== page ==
8 Comments
9/11/2024 10:28:59 am
Howdy Folks,
Reply
James Art in California
9/11/2024 01:35:00 pm
Yes, testing the 2" drain is one good way to check the water supply, and also for partly closed valves.
Reply
Jack G
9/11/2024 10:47:36 am
Agree with Alan. However I developed a main drain formula for ISO of nj, in the 60s, where I tested and pitot d the flows and worked back from it.
Reply
James Art in CA
9/11/2024 01:27:06 pm
Jack can you post your formula,
Reply
Alan Kavanaugh
9/11/2024 01:32:37 pm
Hey jack,
Reply
James Art in California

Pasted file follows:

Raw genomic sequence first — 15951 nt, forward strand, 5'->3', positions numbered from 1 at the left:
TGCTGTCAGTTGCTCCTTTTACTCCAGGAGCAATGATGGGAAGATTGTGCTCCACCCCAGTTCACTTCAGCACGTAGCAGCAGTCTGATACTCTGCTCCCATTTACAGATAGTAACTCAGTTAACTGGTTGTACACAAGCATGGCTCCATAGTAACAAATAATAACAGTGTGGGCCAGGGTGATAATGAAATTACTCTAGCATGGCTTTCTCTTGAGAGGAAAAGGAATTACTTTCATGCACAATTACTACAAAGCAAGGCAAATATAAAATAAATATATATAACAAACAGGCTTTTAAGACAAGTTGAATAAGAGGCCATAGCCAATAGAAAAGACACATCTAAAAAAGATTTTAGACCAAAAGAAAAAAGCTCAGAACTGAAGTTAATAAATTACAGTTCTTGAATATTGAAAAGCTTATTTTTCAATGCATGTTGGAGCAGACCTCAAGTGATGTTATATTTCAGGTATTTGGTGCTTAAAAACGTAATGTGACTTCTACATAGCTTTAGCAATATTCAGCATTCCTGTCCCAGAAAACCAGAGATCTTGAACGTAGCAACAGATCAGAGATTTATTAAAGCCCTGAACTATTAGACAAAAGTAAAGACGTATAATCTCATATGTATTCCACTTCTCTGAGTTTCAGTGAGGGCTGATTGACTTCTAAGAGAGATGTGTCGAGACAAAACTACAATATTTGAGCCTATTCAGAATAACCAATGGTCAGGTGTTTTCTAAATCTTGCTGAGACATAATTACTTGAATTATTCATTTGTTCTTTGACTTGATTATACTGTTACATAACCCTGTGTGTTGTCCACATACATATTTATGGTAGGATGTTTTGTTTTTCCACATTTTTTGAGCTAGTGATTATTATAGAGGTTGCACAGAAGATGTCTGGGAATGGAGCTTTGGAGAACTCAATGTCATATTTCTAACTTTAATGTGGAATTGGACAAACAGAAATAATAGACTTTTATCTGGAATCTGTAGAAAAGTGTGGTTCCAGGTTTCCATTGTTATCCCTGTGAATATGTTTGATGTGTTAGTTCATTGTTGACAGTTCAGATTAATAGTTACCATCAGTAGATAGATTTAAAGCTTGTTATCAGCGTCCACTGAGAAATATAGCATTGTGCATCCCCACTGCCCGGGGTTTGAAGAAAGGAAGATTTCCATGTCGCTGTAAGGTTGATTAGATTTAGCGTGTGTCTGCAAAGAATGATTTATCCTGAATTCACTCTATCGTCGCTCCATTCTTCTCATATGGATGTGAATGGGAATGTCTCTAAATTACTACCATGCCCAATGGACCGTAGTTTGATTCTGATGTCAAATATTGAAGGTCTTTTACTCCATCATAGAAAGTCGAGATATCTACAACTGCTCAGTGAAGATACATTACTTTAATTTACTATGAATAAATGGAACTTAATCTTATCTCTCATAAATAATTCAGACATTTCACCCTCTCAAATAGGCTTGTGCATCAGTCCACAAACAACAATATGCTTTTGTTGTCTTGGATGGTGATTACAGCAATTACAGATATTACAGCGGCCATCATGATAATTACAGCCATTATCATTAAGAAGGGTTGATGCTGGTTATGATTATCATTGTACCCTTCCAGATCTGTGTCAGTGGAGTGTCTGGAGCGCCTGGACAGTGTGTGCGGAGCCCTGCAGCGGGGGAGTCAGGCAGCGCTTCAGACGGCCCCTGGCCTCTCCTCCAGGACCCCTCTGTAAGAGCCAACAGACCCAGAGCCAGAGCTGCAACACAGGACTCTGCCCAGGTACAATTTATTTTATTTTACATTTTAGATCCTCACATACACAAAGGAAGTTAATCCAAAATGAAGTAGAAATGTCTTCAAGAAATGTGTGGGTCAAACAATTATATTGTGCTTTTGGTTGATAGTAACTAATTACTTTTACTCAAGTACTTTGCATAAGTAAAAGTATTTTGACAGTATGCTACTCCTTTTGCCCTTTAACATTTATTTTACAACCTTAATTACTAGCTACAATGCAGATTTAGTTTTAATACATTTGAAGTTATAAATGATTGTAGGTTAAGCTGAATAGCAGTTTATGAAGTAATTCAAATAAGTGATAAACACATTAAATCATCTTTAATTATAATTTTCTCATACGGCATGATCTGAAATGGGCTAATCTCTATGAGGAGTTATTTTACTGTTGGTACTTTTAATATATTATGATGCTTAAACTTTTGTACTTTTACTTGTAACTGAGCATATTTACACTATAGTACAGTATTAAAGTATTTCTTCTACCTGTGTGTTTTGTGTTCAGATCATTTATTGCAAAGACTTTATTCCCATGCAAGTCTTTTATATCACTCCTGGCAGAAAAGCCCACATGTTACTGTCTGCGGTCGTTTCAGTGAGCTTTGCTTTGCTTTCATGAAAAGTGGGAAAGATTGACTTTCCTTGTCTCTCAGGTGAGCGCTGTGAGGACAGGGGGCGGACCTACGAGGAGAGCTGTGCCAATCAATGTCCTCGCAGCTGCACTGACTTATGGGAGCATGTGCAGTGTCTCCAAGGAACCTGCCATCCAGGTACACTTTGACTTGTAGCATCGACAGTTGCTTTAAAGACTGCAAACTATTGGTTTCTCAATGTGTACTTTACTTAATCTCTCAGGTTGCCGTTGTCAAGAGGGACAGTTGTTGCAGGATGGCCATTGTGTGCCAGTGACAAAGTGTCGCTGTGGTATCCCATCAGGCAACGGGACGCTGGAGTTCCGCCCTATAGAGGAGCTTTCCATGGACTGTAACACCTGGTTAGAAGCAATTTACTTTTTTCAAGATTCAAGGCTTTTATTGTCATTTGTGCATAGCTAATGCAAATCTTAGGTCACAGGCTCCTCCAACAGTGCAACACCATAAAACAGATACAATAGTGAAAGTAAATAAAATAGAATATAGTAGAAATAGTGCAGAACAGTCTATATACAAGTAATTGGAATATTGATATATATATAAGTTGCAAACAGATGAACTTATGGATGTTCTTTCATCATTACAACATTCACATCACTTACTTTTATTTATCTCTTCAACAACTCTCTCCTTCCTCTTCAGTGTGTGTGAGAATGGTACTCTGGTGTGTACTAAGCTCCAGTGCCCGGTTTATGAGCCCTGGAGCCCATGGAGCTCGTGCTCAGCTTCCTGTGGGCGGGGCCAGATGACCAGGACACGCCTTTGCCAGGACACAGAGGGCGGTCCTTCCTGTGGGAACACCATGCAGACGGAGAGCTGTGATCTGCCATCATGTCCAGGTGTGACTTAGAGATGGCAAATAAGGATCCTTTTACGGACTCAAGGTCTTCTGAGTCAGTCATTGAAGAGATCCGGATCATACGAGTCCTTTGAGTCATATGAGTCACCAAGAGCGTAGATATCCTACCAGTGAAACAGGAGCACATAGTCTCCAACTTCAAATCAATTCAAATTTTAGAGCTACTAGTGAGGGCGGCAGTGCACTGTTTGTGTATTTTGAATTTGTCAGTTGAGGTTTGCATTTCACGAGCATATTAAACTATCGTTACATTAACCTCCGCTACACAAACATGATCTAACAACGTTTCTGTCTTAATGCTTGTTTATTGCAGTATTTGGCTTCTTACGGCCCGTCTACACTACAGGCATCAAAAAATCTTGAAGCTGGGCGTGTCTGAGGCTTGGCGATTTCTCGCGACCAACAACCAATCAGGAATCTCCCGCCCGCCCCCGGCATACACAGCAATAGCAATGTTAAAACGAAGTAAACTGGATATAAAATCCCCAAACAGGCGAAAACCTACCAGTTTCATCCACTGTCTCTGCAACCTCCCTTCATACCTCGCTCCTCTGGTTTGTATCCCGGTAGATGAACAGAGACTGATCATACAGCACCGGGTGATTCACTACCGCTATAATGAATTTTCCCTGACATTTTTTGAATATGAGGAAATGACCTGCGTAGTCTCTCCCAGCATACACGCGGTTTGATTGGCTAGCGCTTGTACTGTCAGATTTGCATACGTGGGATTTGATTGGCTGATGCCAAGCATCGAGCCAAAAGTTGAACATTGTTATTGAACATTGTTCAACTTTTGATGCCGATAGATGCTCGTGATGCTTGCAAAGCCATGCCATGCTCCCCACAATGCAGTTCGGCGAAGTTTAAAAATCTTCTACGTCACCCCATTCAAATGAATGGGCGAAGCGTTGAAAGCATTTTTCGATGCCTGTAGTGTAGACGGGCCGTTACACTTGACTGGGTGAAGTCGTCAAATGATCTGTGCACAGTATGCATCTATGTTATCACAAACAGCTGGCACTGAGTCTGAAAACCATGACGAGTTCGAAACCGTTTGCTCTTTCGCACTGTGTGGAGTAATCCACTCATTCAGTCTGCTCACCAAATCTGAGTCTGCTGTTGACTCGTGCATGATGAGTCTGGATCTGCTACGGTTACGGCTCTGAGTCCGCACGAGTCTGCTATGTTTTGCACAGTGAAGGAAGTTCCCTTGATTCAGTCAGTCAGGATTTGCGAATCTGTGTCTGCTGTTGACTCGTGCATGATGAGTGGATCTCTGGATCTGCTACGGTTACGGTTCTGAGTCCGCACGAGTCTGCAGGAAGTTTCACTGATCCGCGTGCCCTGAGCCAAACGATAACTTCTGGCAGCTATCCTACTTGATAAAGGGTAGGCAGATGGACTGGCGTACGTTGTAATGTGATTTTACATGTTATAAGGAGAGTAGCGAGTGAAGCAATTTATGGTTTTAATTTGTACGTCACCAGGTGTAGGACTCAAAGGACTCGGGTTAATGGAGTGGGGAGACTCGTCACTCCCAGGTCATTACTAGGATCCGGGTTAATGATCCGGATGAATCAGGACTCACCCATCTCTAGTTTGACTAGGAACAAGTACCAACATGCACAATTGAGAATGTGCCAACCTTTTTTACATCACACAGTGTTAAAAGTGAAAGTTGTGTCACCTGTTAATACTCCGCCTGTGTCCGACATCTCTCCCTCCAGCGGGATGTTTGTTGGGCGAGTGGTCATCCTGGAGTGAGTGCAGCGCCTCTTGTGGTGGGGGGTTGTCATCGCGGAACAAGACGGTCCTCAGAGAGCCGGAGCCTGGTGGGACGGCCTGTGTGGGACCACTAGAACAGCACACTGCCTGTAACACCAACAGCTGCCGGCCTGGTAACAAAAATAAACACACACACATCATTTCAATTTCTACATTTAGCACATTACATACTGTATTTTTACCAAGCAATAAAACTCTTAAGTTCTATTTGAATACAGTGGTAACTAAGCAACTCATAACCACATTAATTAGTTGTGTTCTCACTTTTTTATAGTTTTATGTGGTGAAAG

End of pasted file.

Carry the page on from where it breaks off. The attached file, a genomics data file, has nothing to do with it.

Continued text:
9/11/2024 01:24:52 pm
This would be great!
Reply
Jay
9/11/2024 03:31:29 pm
https://axaxl.com//media/axaxl/files/pdfs/prcguidelines/prc14/prc14122watermeasurementusingtwoinch50mmdraintestsv1.pdf
Reply
Alan Kavanaugh
9/11/2024 04:06:10 pm
Thanks Jay. I think some of that information including the graphs and table were part of a Hydraulics Pamphlet I have. Cheers
Reply
Leave a Reply. 
ALLACCESSSUBSCRIBEGet Free Articles via Email:
+ Get calculators, tools, resources and articles
+ Get our PDF Flowchart for Canopy & Overhang Requirements instantly + No spam
+ Unsubscribe anytime AUTHORJoe Meyer, PE, is a Fire Protection Engineer out of St. Louis, Missouri who writes & develops resources for Fire Protection Professionals. See bio here: About FILTERS
All
ARCHIVES
September 2024